Don’t Be Yourself; Consider Adaptive Authenticity

“Be yourself. Everyone else is taken.”

This Oscar Wilde’s quote is a common career/life advice most self-help gurus give in today’s context, where ‘authenticity’ has been more of a buzz-word. Before pointing fingers, I’ll admit myself first – I have given this advice plenty times in the past.

However, I needed to overcome my own confirmation bias, and thus, I was determined to look beyond the obvious for this small self-help sentence of being authentic. Borrowing words from Simon Feldman’s book, Against Authenticity, he writes, “Being yourself – this ubiquitous dictum seems like a marvelous philosophical wisdom, but also an empty truism“.


A lot has been talked about being yourself and having authenticity. There also has been scholarly articles and podcasts about authenticity being a double-edged sword, but most of us choose to willfully ignore it possibly due to our own cognitive biases. In general, these articles talk about how people misuse “being oneself” to justify their selfish actions and behaviors (in short, being a jerk).

You can’t show up in boxers for a job interview, and say “I’m being myself”, can you?

Also, most humans have lost their own credibility when they stick to their own definitions and boundaries of “authentic” personality. People also use authenticity as an excuse to not stretch and grow, or explore more of their own capabilities.

Professor Herminia Ibarra’s research (also published in HBR Article, “The Authenticity Paradox”) suggests that when people are promoted and have a fixed mindset to their own boundaries of being authentic, they would be at greater risk of failing in their new role. Authenticity generally revolves around the triad of i) being true to yourself, ii) maintaining strict coherence between what you feel and what you say/do, and iii) Making value-based choices. However, Professor Ibarra also states a too-rigid definition of authenticity can create problems than do good. Here’s how:

Having a too-fixed definition of authenticity can cause more problems.

“Being yourself” isn’t necessarily a bad advice. But it does turn bad when this is just pasted out of context. This doesn’t really tell us what to do exactly. This ambiguity itself might be a narrative for starting a snowball effect, thereby causing larger problems.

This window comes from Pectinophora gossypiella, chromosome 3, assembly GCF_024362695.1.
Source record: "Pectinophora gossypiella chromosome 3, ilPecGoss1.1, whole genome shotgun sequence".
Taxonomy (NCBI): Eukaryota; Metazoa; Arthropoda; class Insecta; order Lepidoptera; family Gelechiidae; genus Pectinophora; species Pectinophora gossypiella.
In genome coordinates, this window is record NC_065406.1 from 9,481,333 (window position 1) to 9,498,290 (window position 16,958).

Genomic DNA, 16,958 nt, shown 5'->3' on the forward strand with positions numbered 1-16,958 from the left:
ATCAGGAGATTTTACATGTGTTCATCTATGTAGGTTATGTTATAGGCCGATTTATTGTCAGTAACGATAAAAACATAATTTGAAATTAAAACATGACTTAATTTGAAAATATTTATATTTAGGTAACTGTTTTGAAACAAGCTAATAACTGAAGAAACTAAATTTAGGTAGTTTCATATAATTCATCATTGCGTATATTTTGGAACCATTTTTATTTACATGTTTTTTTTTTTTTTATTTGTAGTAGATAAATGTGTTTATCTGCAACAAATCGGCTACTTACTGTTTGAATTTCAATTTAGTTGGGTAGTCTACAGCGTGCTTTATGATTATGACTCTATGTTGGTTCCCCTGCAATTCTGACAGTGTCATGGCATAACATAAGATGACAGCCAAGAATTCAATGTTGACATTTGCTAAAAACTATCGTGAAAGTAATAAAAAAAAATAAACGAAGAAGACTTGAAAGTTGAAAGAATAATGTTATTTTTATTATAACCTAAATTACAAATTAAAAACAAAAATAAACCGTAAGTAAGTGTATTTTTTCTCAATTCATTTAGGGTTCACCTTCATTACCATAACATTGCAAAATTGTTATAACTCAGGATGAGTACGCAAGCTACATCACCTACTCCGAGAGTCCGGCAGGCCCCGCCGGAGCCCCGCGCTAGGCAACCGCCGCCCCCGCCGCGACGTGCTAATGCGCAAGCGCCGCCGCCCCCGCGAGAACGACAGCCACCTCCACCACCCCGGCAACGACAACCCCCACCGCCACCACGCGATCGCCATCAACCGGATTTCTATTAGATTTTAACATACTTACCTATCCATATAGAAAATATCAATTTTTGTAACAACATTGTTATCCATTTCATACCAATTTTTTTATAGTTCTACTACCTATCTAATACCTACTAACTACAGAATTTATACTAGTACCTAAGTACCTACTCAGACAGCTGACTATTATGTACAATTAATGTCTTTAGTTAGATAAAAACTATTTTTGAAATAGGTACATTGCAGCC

Organizational psychologist Adam Grant vouches about authenticity being a double-edged sword in his podcast. Grant articulates that being authentic without boundaries, status, and empathy would be non-valuable.

I’ve myself realized – especially at times of workshops & trainings – that just “being myself” didn’t work in fostering the connections between me and my audience. I needed to “be one of them”, whilst not losing a major portion of my authenticity. I had to customize myself to be one of them, speak their language, articulate in a way they could comprehend, without having to completely sacrificing my own-self. This is what I prefer to call “adaptive authenticity“.

We need to understand that being ourselves with everyone we meet and disclosing too much of our thoughts and feelings to everyone would be a credibility-killer. Being aware, and adapting to the people and environment and customizing our own actions and behaviors could be a point to start with.

Furthermore, without earning a “status”, our authentic self might not be appreciated. Research have shown a dark side of authenticity in organizational life – it’s only as you progress up the career ladder that you have the license, power and opportunity to be authentic. It takes time for people to earn “idiosyncrasy credits”. Idiosyncrasy credits are what allows us to deviate from group opinions, but a negative credit balance means being our authentic-self might not be appreciated.

Without a qualm, empathy is a big component in being our own authentic self. We can consider asking ourselves a simple question, “How does my actions (resulting from me being myself) affect the other person?” But before all these talks of “being authentic”, we need to look into ourselves, for a detailed self-assessment and self-awareness.To begin with, I would vouch people to listen to Socrates’ advice of “Know Thyself“, and then only go to Oscar Wilde’s advice of “Be Yourself“.